Deliverance – Holocaust 26:1-46 Review

Since discovering Amenra I have been searching for more atmospheric, all-encompassing sludge metal. The kind with crushing riffs that explode from slow, dooming builds and heart-wrenching interludes. The kind that leaves me broken, yet satisfied. In my quest to find something that’ll help me pass the time between Amenra releases, I stumbled across France’s Deliverance. Like Amenra, they have the ability to suck you deep into tension-building ascensions before coming down on the front of your skull like a sledgehammer. But, the biggest difference between Amenra and Deliverance is that the latter prefers the accompaniment of rasping vocals and black-metal song structures. Combining this foundation with Amenra-like builds and Gojira-esque, concrete-cracking riffs, 2020 finds Deliverance releasing their most-impressive work to date. But, good luck looking beyond the haunting artwork, the heart-sickening album title, and a band name that reminds one of hillbilly butt sex. Now, everyone, open your books to the chapter of “Holocaust” and let’s begin.

If 2017’s CHRST had been my first experience with Deliverance, I’m not sure I would be as excited as I am about this band. While it’s a solid release, Holocaust 26:1-46 is far more dynamic and interesting than its predecessor. Suggesting that these Frenchies know how to grow with each release. While the band maintains the black-sludgy persona they’ve had since 2013’s debut EP, Doomsday, Please, Holocaust pushes it further. Rather than a one-dimensional vocal performance and a cruise-controlled speed from beginning to end, Holocaust finds the band experimenting a lot. From moody, The Ocean-like atmospheres to tension-building climaxes that morph into death marches and vocals that range from rasps to barks to cleans to a post-hardcore punch. It has almost everything my black heart could ever want.1

If you were to judge an album by a single song—as many of you do2—the opener, “Saturnine,” is a good representation of what to expect on Holocaust. It’s a cold walk through a snow-caked forest.3 Alternating between sludging “fast” and sludging “slow,”4 the shining moment of the song comes in the middle. After coming to a screeching halt, Pierre Duneau initiates a suspenseful skylift ride with “I have crucified my own father.” When the lift reaches the top, thunderclap booms in the sky, snapping your neck in two.

“Holocaust for the Oblate” and “God of Furs” use a similar approach to the opener. “God of Furs,” though, is far more blackish than “Saturnine.” Slinging Satyricon at its sludgy mood, the song erupts, once again, in the middle. But, this time, the powerful riff drips of death metal blood, a la Gojira. It’s a crushing lick that collapses, drowning you in the Lake of Sorrows. “Holocaust for the Oblate” is a 3-am nightmare. The kind that, after waking, makes you realize there’s no one there to comfort you. An effect-ed haziness coats the clean vocals, making the sludgy trudge and rasping accompaniment that much more unsettling. The leads keep the song grounded in hopelessness until their transformation into a whirling swarm that flies down your throat at the 7:12 mark. It’s a badass piece that achieves every bit as much as “God of Furs,” but in a completely different way.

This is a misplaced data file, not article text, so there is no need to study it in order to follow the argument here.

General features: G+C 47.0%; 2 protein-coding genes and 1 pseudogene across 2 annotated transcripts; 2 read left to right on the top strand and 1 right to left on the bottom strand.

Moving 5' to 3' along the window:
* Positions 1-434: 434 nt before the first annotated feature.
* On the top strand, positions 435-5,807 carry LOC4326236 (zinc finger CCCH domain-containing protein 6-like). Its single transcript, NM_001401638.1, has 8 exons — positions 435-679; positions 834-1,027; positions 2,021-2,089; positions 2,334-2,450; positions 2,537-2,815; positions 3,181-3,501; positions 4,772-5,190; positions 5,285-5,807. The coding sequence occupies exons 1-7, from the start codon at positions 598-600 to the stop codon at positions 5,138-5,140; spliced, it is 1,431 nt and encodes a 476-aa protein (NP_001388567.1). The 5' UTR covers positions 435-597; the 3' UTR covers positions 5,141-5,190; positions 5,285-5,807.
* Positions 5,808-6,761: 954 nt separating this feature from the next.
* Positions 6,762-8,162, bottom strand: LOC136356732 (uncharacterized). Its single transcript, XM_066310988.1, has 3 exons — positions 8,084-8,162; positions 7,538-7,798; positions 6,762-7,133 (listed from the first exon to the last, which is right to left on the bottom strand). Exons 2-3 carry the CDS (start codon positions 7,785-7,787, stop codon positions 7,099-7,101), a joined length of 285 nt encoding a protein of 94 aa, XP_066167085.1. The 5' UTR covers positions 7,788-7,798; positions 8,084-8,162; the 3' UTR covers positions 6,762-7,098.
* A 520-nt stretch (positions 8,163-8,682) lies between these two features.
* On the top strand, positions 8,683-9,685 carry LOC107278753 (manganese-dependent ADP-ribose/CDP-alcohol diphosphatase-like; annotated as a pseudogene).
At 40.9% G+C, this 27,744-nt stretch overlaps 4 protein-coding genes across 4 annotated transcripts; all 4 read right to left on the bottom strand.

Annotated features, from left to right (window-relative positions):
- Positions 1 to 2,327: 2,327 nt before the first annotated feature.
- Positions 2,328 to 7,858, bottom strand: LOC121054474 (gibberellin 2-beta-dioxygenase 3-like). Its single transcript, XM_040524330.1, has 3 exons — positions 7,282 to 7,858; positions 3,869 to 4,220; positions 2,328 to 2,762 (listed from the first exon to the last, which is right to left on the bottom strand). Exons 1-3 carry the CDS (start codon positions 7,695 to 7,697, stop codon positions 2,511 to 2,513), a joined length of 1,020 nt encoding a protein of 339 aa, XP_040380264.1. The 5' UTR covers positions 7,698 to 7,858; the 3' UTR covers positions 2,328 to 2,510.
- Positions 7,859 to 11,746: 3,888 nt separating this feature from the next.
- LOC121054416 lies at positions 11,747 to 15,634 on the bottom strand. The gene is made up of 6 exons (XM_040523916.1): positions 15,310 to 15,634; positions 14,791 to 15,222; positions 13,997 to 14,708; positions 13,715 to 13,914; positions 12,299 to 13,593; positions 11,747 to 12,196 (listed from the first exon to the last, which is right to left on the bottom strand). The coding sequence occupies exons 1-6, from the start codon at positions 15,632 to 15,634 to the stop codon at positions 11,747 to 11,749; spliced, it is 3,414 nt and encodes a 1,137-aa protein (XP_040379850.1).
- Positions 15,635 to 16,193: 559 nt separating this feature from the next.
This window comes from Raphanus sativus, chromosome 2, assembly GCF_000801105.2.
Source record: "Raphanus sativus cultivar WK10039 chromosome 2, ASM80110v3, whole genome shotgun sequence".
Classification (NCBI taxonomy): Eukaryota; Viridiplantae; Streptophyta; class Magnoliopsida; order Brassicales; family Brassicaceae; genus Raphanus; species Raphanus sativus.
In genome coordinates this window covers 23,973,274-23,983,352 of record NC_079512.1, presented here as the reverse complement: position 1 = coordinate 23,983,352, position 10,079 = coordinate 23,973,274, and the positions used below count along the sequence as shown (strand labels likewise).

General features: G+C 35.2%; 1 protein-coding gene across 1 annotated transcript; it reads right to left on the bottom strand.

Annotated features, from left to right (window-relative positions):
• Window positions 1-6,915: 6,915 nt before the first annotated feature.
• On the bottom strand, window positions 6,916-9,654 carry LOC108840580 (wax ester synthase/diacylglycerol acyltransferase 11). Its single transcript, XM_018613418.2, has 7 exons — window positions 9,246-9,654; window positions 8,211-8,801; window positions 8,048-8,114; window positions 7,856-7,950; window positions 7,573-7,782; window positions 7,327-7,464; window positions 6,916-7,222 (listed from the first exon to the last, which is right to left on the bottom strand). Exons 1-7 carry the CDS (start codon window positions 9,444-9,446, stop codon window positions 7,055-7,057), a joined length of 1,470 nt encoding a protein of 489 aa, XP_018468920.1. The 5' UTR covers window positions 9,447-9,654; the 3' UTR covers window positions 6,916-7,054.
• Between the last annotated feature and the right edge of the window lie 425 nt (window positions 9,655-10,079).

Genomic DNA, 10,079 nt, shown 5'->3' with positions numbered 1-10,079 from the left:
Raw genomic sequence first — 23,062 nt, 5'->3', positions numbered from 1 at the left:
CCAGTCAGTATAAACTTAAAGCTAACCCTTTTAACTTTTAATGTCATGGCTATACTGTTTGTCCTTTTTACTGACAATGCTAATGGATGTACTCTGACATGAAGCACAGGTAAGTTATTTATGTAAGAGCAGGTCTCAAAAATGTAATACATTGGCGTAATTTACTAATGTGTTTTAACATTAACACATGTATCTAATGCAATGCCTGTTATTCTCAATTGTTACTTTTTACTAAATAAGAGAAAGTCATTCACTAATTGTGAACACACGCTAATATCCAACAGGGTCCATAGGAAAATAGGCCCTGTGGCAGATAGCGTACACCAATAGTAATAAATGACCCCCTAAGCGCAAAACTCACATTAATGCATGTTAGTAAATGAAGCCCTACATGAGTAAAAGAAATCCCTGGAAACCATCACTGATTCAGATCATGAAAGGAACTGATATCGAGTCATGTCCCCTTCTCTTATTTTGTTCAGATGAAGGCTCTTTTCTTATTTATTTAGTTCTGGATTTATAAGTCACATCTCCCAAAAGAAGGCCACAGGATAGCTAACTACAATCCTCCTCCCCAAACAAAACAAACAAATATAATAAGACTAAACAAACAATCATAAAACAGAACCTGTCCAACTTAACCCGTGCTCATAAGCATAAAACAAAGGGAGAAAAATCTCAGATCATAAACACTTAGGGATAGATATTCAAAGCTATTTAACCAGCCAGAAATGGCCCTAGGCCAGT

And that’s the album in a nutshell. From track to track, you never know what to expect from Holocaust. Take “Sancte Iohannes” and closer “Makbenach,” for instance. The former creates a nightmarish air of swirling leads that do more for the song than first meets the ears. Not to mention you have another massive riff that magnifies, as well as dominates, the track. The closer is another black metal piece laced in a sludge metal attitude. Like the opener, it’s a track that is the essence of Holocaust. But, after five minutes of mayhem, the song fades out into a dark, depressive direction that has me drinking up its Amenra-meets-The Ocean sadness. These last couple of minutes use a mix of clean guitars and clean vox that’ll leave you feeling lonely.

When I grabbed this release, I hoped to find a melodic sludger like Amenra. But, I didn’t. Instead, I found something as unique and powerful as Amenra, without being like them at all. On its own, Holocaust 26:1-46 is a clever, captivating record. The one-dimensional Gojira-esque “The Gyres” is the weakest and the back-half of “God in Furs” would have made a better album intermission than another four minutes to a nine-and-a-half-minute-long track. But, that said, the album is without filler and the dynamics are quite pleasing. Especially for an album as bass-heavy as this one. Holocaust 26:1-46 is as upsetting a chapter as any written and I can’t wait for more.

Rating: 3.5/5.0
DR: 7 | Format Reviewed: 192 kbps mp3
Label: Deadlight Entertainment | Bandcamp
Websites: |
Releases Worldwide: February 21st, 2020

Show 4 footnotes

  1. You’re right, King Diamond isn’t in the band, so…
  2. Stop it!
  3. Mmmm, snow cake! – Steel
  4. There’re at least two speeds in sludge.
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